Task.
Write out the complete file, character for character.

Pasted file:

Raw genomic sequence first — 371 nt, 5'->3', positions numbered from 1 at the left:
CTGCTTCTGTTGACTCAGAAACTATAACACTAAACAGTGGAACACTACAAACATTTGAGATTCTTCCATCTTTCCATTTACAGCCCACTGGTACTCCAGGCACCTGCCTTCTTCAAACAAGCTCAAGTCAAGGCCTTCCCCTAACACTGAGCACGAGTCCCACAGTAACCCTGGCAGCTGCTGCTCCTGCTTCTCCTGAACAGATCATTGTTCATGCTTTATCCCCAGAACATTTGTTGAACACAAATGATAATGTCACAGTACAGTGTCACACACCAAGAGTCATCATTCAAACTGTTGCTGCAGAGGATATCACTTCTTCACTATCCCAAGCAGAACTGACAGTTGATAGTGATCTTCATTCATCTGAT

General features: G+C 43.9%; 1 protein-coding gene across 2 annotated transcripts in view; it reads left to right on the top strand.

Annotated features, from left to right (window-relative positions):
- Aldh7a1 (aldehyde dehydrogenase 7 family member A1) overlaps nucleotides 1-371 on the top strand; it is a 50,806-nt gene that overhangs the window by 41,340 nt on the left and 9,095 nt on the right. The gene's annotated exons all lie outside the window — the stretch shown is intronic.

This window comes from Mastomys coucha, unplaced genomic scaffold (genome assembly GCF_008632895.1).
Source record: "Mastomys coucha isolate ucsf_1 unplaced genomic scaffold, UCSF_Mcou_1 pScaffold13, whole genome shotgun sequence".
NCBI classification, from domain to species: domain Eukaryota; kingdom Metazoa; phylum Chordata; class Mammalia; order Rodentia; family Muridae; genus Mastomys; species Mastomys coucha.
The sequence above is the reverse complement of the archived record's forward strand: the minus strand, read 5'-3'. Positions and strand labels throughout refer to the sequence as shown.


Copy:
Raw genomic sequence first — 371 nt, 5'->3', positions numbered from 1 at the left:
CTGCTTCTGTTGACTCAGAAACTATAACACTAAACAGTGGAACACTACAAACATTTGAGATTCTTCCATCTTTCCATTTACAGCCCACTGGTACTCCAGGCACCTGCCTTCTTCAAACAAGCTCAAGTCAAGGCCTTCCCCTAACACTGAGCACGAGTCCCACAGTAACCCTGGCAGCTGCTGCTCCTGCTTCTCCTGAACAGATCATTGTTCATGCTTTATCCCCAGAACATTTGTTGAACACAAATGATAATGTCACAGTACAGTGTCACACACCAAGAGTCATCATTCAAACTGTTGCTGCAGAGGATATCACTTCTTCACTATCCCAAGCAGAACTGACAGTTGATAGTGATCTTCATTCATCTGAT

General features: G+C 43.9%; 1 protein-coding gene across 2 annotated transcripts in view; it reads left to right on the top strand.

Annotated features, from left to right (window-relative positions):
- Aldh7a1 (aldehyde dehydrogenase 7 family member A1) overlaps nucleotides 1-371 on the top strand; it is a 50,806-nt gene that overhangs the window by 41,340 nt on the left and 9,095 nt on the right. The gene's annotated exons all lie outside the window — the stretch shown is intronic.

This window comes from Mastomys coucha, unplaced genomic scaffold (genome assembly GCF_008632895.1).
Source record: "Mastomys coucha isolate ucsf_1 unplaced genomic scaffold, UCSF_Mcou_1 pScaffold13, whole genome shotgun sequence".
NCBI classification, from domain to species: domain Eukaryota; kingdom Metazoa; phylum Chordata; class Mammalia; order Rodentia; family Muridae; genus Mastomys; species Mastomys coucha.
The sequence above is the reverse complement of the archived record's forward strand: the minus strand, read 5'-3'. Positions and strand labels throughout refer to the sequence as shown.